“I’m happy to be here and I’m ready to move forward and make Raymond a safer community,” said Ben Jackson as he received his new badge Tuesday, Feb. 4, as the Raymond Chief of Police.
Jackson grew up in Auburn and graduated high school from Calvary Academy in Springfield in 1994, and just four years later would begin his law enforcement career.
The new police chief attended the Police Training Institute at the University of Illinois at Urbana-Champaign and began patrolling the Divernon area, where he served on the police force for two years.
Following his tenure in Divernon, he’d find his next venture just ten miles away at the Virden Police Department. During his time with the Divernon and Virden police departments, he was an active DAR officer from 1999 to 2004.
In 2005, he was deployed to Iraq as part of the United States Department of State Bureau of International Narcotics and Law Enforcement Affairs.
As an International Police Advisor, Jackson trained Iraqi police for roughly six years. Just before his departure in 2011, he was an acting SIVPOL deputy program manager.
When he returned home, he was employeed as a part-time police officer, serving the Virden and Greenfield communities. He would eventually find a new interest in the restaurant industry and opened his very own, Jackson’s Fox and Hound BBQ in Hettick two years ago.
As far as serving the Raymond community, Jackson is eager to learn more about the people whom he will be serving. He said this is his first time as a police chief, as well as his first full-time gig as an officer since Iraq.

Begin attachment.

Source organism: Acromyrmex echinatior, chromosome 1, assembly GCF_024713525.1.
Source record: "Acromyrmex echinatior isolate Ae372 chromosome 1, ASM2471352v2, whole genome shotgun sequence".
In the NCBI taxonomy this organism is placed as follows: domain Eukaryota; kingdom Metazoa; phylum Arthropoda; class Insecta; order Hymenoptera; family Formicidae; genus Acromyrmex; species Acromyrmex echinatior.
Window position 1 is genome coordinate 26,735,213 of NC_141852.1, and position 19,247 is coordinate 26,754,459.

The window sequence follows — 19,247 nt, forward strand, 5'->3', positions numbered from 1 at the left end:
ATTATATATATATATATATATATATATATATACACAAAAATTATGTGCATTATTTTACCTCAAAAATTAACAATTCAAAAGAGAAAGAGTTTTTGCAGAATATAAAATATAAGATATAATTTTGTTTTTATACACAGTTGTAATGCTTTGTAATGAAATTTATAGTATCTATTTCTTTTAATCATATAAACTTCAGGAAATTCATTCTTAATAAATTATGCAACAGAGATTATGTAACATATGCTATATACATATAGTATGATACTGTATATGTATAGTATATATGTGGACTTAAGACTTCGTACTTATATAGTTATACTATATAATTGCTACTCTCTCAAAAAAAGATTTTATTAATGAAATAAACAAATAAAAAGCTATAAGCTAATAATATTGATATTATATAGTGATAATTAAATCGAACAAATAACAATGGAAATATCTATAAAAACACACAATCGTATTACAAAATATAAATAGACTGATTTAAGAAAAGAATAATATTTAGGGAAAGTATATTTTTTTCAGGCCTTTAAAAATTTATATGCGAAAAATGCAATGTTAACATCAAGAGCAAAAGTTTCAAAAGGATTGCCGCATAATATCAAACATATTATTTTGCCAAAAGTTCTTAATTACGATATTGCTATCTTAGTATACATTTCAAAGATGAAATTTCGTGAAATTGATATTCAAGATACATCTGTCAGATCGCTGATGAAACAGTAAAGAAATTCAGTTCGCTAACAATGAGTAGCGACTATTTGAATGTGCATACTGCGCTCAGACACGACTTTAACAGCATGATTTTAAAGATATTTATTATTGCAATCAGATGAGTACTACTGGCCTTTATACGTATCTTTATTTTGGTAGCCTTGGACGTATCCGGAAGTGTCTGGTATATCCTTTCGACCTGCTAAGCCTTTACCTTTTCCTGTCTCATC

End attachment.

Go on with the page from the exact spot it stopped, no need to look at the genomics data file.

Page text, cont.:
“I’m always looking for a new challenge,” he said. “And I’m familiar with the area as my step dad lived here for about 20 years.”
His main focus has been meeting with the school district on a regular basis to form and review an emergency response plan. As a past DAR officer and father himself, he hopes to etablish programs catered to helping Panhandle youth. When he’s not patrolling the streets or operating his restaurant, he delights in vacationing to South Dakota every year to enjoy the mountains, hunting, fishing, riding his motorcycle and volunteering in outreach with at-risk veterans.
“It’s kind of like my purpose in life,” said Jackson of working with at-risk veterans. “With my kids being number one.”
As part of his outreach work, he supports an organization co-founded by a fellow officer he served with in Iraq. The Nebraska Buddy Check program helps veterans struggling with depression, suicidal thoughts and provides friendship, housing and more. Jackson’s restaurant hosts an annual fundraiser to help raise funds and awareness of the program’s mission.
Jackson resides in Hettick and is the father of two children, Lane and Luke Jackson.